"Well, thee never saw anything like this before—nor anybody else, either," said Shep.
"I don't care," said Reuby; "I wish there'd come a reg'lar flood. We could climb up in the mill-loft and go sailin' down over Jordan's meadows. Wouldn't Luke Jordan open that big mouth of his to see us heave in sight about cock-crow—three sheets in the wind, and the old tackle a-swingin'!"
"Do hush!" said Dorothy. "We may have to try it yet."
"There's an awful roarin' from our window," said Shep. "Thee can't half hear it down here. Come out on the stoop. The old ponds have got their dander up this time."
They opened the door and listened, standing together on the low step. There was, indeed, a hoarse murmur from the hills which grew louder as they listened.
"Now she's comin'! There goes the stable-door! There was only one hinge left, anyway," said Reuby. "Mighty! Look at that wave!"
It crashed through the gate, swept across the garden, and broke at their feet, sending a thin sheet of water over the floor and stoop.
"Now it's gone into the entry. Why didn't thee shut the door, Shep?"
"Well, I think we'd better clear out, anyhow. Let's go over to the mill. Say, Dorothy, sha'n't we?"
"Wait. There comes another wave!"
The second onset was not so violent, but they hastened to gather together a few blankets, and the boys filled their pockets, with a delightful sense of unusualness and peril, almost equal to a shipwreck or an attack by Indians. Dorothy took her unlucky chickens under her cloak and they made a rush, all together, across the road and up the slope to the mill.
"Why didn't we think to bring a lantern?" said Dorothy, as they huddled together on the platform of the scale. "Will thee go back after one, Shep?"
"If Reuby'll go, too."
"Well, my legs are wet enough now! What's the use of a lantern? Mighty Moses! What's that?"
"The old mill's got under weigh!" cried Shep. "She's going to tune up for Kingdom Come!"
A furious head of water was rushing along the race. The great wheel creaked and swung over, and with a shudder the old mill awoke from its long sleep. The cogs clenched their teeth, the shafting shook and rattled, the stones whirled merrily round.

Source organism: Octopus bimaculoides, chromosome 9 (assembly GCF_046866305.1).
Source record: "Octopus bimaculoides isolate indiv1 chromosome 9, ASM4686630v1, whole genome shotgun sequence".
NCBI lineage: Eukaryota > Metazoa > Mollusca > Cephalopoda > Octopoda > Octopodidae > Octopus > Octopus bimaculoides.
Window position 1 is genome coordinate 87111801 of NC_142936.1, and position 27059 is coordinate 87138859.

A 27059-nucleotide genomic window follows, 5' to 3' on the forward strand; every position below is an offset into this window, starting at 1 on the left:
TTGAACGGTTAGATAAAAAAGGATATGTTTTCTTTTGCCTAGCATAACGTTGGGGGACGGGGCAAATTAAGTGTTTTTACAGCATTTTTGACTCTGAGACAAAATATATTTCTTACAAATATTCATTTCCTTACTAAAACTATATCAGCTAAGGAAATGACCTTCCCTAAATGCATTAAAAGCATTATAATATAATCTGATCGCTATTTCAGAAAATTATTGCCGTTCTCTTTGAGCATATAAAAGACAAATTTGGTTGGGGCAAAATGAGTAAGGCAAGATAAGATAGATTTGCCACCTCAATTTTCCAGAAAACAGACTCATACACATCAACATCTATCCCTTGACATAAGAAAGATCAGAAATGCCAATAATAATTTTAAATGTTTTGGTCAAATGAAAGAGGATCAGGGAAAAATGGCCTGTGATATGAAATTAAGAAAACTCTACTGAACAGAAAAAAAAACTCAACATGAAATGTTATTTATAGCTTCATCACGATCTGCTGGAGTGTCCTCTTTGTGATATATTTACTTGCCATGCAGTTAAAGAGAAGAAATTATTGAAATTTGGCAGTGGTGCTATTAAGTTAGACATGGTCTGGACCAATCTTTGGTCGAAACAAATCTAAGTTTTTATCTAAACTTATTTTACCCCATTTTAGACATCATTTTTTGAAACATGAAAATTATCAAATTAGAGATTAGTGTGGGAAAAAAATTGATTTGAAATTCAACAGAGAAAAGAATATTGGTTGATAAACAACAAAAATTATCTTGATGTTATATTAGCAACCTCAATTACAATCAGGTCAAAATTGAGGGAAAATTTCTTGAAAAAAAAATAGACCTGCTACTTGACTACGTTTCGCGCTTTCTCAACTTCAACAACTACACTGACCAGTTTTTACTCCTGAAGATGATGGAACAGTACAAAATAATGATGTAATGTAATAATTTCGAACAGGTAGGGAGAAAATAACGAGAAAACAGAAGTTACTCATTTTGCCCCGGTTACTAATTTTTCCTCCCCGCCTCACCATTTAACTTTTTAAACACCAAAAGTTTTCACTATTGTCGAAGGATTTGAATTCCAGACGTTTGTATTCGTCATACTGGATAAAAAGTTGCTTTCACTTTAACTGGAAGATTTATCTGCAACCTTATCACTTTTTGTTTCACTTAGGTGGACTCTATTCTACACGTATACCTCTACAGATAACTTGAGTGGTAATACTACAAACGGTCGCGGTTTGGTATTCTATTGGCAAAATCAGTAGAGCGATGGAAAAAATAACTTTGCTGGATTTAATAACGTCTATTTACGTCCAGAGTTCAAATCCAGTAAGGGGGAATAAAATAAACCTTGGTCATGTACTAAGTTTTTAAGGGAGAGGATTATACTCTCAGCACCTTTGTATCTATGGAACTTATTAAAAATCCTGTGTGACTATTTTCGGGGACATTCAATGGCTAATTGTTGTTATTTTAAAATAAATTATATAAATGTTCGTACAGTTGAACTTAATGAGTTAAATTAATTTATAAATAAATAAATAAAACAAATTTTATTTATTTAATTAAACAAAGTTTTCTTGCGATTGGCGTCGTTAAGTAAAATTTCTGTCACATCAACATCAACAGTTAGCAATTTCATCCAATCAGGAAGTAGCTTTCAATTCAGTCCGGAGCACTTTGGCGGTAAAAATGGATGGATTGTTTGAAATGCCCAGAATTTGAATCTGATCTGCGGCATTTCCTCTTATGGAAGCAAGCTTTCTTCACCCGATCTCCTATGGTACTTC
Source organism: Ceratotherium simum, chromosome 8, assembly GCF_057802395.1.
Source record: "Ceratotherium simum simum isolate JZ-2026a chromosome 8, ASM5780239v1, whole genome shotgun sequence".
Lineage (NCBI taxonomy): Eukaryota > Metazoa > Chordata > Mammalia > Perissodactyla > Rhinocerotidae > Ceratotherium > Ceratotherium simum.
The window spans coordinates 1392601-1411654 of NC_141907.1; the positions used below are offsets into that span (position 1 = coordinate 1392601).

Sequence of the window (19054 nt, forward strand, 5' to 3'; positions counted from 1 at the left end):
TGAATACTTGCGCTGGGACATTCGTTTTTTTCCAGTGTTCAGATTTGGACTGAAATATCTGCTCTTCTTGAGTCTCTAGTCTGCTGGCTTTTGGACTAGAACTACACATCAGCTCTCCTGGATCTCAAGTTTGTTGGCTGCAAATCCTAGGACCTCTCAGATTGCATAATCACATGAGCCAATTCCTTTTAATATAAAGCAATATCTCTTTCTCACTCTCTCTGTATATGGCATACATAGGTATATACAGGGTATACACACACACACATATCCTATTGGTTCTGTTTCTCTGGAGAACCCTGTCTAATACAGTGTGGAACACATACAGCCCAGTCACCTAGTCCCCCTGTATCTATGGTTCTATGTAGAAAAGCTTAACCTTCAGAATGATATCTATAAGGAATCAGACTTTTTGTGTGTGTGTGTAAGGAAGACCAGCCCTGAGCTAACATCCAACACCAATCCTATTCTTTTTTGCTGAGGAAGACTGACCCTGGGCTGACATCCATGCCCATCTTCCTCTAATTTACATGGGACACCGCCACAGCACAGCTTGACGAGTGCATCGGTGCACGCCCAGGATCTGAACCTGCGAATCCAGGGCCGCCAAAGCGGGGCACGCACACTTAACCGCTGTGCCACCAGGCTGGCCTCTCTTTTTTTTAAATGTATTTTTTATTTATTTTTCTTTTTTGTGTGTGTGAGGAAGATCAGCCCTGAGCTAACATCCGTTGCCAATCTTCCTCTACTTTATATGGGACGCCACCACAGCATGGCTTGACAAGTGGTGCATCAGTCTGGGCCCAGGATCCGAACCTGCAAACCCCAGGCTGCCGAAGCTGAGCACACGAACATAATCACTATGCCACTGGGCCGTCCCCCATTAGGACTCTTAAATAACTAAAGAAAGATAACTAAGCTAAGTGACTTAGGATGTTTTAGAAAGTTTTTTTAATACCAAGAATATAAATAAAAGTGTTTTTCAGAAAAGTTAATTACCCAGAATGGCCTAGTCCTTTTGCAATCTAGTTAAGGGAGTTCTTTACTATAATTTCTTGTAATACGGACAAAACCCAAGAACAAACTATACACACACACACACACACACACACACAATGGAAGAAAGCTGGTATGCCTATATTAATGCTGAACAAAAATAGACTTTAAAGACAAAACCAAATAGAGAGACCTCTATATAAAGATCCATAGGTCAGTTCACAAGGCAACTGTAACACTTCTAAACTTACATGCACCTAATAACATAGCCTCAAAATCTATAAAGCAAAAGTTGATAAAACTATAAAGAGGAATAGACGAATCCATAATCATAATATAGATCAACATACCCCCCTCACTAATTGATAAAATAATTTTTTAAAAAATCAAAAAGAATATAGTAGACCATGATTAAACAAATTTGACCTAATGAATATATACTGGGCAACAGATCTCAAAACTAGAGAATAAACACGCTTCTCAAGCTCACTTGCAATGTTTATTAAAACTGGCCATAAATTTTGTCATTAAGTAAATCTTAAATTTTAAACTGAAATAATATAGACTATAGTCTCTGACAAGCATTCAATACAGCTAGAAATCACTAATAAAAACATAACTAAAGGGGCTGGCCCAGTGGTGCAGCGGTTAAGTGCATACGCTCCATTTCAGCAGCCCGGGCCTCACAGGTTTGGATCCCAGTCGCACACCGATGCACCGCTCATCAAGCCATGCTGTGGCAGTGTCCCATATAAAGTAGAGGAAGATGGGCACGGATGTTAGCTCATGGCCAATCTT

"Now she goes it!" cried Shep, as the humming increased to a tremor, and the tremor to a wild, unsteady din, till the timbers shook and the bolts and windows rattled. "I just wish father could hear them old stones hum."
"Oh, this is awful!" said Dorothy. She was shivering, and sick with terror at this unseemly midnight revelry of her grandfather's old mill. It was as if it had awakened in a fit of delirium, and given itself up to a wild travesty of its years of peaceful work.
Shep was creeping about in the darkness.
"Look here! We've got to stop this clatter somehow. The stones are hot now. The whole thing'll burn up like tinder if we can't chock her wheels."
"Shep! Does thee mean it?"
"Thee'll see if I don't. Thee won't need any lantern either."
"Can't we break away the race?"
"Oh, there's a way to stop it. There's the tip-trough, but it's down-stairs, and we can't reach the pole."
"I'll go," said Dorothy.
"It's outside, thee knows. Thee'll get awful wet, Dorothy."
"Well, I'd just as soon be drowned as burned up. Come with me to the head of the stairs."
They felt their way hand in hand in the darkness, and Dorothy went down alone. She had forgotten about the "tip-trough," but she understood its significance. In a few moments a cascade shot out over the wheel, sending the water far into the garden.
"Right over my chrysanthemum bed!" sighed Dorothy.
The wheel swung slower and slower, the mocking tumult subsided, and the old mill sank into sleep again.
There was nothing now to drown the roaring of the floods and the steady drive of the storm.
"There's a lantern," Shep called from the door. He had opened the upper half, and was shielding himself behind it. "I guess it's Evesham coming back for us. He's a pretty good sort of a fellow, after all; don't thee think so, Dorothy? He owes us something for drowning us out at the sheep-washing."
"What does all this mean?" said Dorothy, as Evesham swung himself over the half-door, and his lantern showed them in their various phases of wetness.
"There's a big leak in the lower dam! I've been afraid of it all along; there's something wrong in the principle of the thing."
Dorothy felt as if he had called her grandfather a fraud, and her father a delusion and a snare. She had grown up in the belief that the mill-dams were part of Nature's original plan, in laying the foundations of the hills;—but it was no time to be resentful, and the facts were against her.
"Dorothy," said Evesham, as he tucked the buffalo about her, "this is the second time I've tried to save you from drowning, but you never will wait! I'm all ready to be a hero, but you won't be a heroine."